Conquering the Atlas Mountains

Well… at least we tried to leave Marrakech… we had downloaded satnavs for our phones, but even they found navigating through the Medina difficult as they didn’t seem to understand the concept of one-way streets. We seem trapped inside the walls of the city and so just drove as close to the wall as possible on a parallel road until we found the nearest exit!

Unfortunately, outside of the city the driving didn’t seem to improve as Moroccan’s seem to have zero patience on the roads and certainly don’t stick to the highway code as Pete and I do. Not as we experienced it anyway. We got cut up, tailgated, flashed at, pulled out on, beeped at, shouted at and flagged down by what seemed like every other car on the road! It was daunting at first, but Pete soon got used to it and I learned to divert my attention to the scenery and looking out the window!

It had rained in Marrakech the whole night before and was still raining in the morning when we set off. We figured that Morocco isn’t that used to the rain because all the roads had flooded…. quite badly. Had the roads not been busy so we were able to follow someone to know how deep the water was, we may have turned around and waited for the waters to recede.

The flooded road

The journey from here didn’t get much better as the ascent up and over the Atlas Mountains began and we went deeper and deeper into the fog and rain clouds. This road: the N9 aka Tizi N’Tichka was supposed to one of the most beautiful roads in the world, but unfortunately we couldn’t see a thing…


But still, I’d much rather have been in our car than on a tour bus…
Quite a scary sight, the passengers looked shaken up but luckily uninjured

Once we broke over the peak of the mountains the sky began to open and we saw smaller pockets of blue sky…
…I think this was when we decided that we should make sure our plans included a return trip back over this mountain pass on a more sunny day.

We arrived at our guesthouse which was still high in the mountains but at least to the south of them. Riad Irocha was a small guesthouse in Tisseldei, a very sleepy village with only a handful of houses. It was lovely and the owner, Ahmed, was very hospitable.
The clouds finally cleared

We ate some tasty food here and then took a short walk out of the riad down into the village and then to the palmerai (oasis) which was about 5 min walk over the road. The best, and most unusual, part of this village was the geology and rocks. They were incredible as you could see the veins of quartz and metal ores running through them. We dug quite a few bits of quartz out for ourselves which we have on display in our house now. But they are not nearly as striking as how they appeared buried in the rock face.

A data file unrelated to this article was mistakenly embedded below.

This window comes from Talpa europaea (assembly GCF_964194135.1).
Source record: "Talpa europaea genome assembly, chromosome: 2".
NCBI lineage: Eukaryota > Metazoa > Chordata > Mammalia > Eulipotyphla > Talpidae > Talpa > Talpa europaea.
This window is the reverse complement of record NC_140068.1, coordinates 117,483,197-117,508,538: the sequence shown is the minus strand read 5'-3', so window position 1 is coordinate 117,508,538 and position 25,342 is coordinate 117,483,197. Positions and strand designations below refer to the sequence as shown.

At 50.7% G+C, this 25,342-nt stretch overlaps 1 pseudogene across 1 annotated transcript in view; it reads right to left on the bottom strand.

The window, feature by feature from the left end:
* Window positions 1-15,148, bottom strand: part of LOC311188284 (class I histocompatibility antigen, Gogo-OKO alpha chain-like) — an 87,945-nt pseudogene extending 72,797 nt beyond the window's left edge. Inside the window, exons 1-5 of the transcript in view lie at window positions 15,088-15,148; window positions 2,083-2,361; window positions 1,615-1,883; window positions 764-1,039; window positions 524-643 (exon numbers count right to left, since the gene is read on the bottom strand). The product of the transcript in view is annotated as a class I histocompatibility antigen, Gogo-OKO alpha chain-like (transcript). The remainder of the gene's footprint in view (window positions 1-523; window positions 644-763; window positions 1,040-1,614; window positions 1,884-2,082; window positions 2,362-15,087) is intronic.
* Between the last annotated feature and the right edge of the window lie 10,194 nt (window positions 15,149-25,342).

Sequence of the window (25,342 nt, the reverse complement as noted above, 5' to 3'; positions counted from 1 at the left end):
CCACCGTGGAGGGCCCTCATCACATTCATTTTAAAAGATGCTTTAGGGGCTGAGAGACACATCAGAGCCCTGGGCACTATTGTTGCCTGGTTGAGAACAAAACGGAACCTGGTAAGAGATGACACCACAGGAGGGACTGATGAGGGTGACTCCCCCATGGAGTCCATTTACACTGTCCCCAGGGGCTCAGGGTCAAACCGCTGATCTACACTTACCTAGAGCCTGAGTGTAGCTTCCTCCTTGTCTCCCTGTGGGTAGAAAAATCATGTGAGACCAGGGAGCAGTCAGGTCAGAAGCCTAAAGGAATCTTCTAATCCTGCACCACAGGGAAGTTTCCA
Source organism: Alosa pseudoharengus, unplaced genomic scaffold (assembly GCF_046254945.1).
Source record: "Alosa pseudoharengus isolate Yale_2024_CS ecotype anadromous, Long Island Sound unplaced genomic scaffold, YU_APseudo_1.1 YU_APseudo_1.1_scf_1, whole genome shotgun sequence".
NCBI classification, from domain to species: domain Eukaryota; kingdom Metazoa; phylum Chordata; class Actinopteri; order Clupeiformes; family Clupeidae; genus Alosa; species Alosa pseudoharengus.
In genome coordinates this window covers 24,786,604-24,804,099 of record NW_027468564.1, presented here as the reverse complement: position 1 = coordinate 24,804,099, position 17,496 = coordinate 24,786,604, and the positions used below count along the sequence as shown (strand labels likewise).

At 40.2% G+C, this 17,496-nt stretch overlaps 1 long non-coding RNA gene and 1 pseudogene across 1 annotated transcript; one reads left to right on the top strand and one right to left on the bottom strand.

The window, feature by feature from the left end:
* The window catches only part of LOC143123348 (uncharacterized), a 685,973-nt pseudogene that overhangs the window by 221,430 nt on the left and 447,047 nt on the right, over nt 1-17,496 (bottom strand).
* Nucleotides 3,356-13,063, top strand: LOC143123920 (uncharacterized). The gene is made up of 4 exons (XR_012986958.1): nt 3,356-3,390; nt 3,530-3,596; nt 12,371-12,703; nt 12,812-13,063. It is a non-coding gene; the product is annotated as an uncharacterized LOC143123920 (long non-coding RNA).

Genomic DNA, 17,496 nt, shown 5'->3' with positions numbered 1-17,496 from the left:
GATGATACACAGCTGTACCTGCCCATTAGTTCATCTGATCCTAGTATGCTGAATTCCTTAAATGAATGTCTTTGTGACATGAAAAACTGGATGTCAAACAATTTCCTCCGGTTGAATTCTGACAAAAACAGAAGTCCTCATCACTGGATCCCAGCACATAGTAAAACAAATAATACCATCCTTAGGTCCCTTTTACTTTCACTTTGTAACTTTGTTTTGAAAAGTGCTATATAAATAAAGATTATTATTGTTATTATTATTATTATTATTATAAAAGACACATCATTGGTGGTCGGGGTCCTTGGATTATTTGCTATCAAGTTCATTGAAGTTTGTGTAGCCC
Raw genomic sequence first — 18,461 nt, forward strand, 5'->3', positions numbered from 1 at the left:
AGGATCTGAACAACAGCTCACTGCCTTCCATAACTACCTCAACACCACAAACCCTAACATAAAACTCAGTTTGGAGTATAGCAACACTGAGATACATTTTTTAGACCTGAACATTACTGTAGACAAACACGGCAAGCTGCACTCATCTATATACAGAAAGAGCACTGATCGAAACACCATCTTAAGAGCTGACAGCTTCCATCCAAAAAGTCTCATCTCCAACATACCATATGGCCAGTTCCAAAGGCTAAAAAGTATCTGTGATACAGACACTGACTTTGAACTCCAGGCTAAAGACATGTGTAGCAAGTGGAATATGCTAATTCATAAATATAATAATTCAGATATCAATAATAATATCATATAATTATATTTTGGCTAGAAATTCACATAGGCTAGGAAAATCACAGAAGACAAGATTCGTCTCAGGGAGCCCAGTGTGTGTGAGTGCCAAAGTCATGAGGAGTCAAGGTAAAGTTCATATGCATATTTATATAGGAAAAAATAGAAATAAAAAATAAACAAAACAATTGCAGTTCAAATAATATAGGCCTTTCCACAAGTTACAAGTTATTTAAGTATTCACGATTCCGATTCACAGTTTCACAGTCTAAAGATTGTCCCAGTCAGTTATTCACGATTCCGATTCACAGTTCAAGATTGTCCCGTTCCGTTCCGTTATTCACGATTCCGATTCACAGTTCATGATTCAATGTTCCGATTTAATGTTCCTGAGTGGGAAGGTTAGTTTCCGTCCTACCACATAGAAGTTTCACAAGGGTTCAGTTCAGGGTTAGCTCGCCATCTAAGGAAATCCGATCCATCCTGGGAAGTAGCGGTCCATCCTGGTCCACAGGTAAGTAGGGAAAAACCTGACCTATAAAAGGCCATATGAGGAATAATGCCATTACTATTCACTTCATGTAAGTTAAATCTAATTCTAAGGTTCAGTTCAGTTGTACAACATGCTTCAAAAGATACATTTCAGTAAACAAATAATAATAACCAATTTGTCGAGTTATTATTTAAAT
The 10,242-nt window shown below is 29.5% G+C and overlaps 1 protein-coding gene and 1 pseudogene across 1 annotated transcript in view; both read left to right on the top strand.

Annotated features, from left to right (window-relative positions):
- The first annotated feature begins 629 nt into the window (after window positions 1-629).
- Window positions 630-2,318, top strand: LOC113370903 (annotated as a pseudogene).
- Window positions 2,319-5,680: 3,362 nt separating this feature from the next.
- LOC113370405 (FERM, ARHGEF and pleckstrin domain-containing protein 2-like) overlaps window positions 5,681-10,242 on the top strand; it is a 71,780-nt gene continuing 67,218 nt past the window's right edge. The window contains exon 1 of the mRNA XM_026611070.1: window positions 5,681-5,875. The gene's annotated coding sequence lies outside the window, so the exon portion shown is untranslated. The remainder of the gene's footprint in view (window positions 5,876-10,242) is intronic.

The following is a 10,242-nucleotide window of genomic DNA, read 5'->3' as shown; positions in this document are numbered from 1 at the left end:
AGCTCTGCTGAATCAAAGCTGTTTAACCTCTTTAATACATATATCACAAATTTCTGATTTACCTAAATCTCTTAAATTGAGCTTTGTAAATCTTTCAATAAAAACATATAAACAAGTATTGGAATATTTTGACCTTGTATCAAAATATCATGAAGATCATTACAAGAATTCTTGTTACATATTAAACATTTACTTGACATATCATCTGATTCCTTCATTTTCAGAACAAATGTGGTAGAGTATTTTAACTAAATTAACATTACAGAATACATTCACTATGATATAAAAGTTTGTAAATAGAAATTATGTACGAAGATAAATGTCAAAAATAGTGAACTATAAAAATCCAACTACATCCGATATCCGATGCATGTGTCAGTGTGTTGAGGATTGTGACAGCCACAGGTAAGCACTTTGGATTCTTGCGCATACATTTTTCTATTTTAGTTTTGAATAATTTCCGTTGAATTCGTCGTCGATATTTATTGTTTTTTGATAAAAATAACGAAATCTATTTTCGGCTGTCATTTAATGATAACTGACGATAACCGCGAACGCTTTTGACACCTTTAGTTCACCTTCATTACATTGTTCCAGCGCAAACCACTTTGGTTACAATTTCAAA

The following day the weather was glorious and we finally got a glimpse of what we had missed; the snow-capped atlas mountains now behind us…

However, we focused on the day ahead as I had planned for us to visit the iconic Kasbah of Ait Ben Haddou. A traditional fortress and village built of mud brick and carved into the hillside.

I thought that this might be one of the few places where we would see the traditional mud houses, but as we journeyed from Tisseldei towards it we noted that all the houses we could see were, in fact, mud/clay houses. They blended into the landscape, clearly made from the mud/clay on which they were built. The only colours we saw to complement this were greens and blues, which only added to the natural charm of the buildings.

Approaching Ait Ben Haddou – which you can just see in the distance

Ait Ben Haddou was spectacular. The setting was firstly amazing. The barren landscape on its own is beautiful and very different to other places we had been before, but seeing the Draa river cut through it bordered by a lush green oasis gave such a stark contrast, we would have been happy just visiting to see that! But just across the river was the traditional kasbah, rising out of the ground and up the hillside, in the natural colours we had identified so far…
First spot of the kasbah
Spot the stork’s nest!
The intricate carvings also housed smaller birds!

We climbed through the old kasbah, which then turned into a thriving village with many shops. You could climb all the way to the top of the hill and from here the 360 view out over the desert, kasbah, oasis and snow-capped Atlas mountains was breathtaking…
Playing around with panoramas!

We loved this place and the journey so far inspired us to take ourselves further into the Southern Draa Valley…. However, I had also heard that the Dades river valley through Ouarzazate and Skoura was beautiful, so we took a 1-night detour to Skoura, just east of Ouarzazate.


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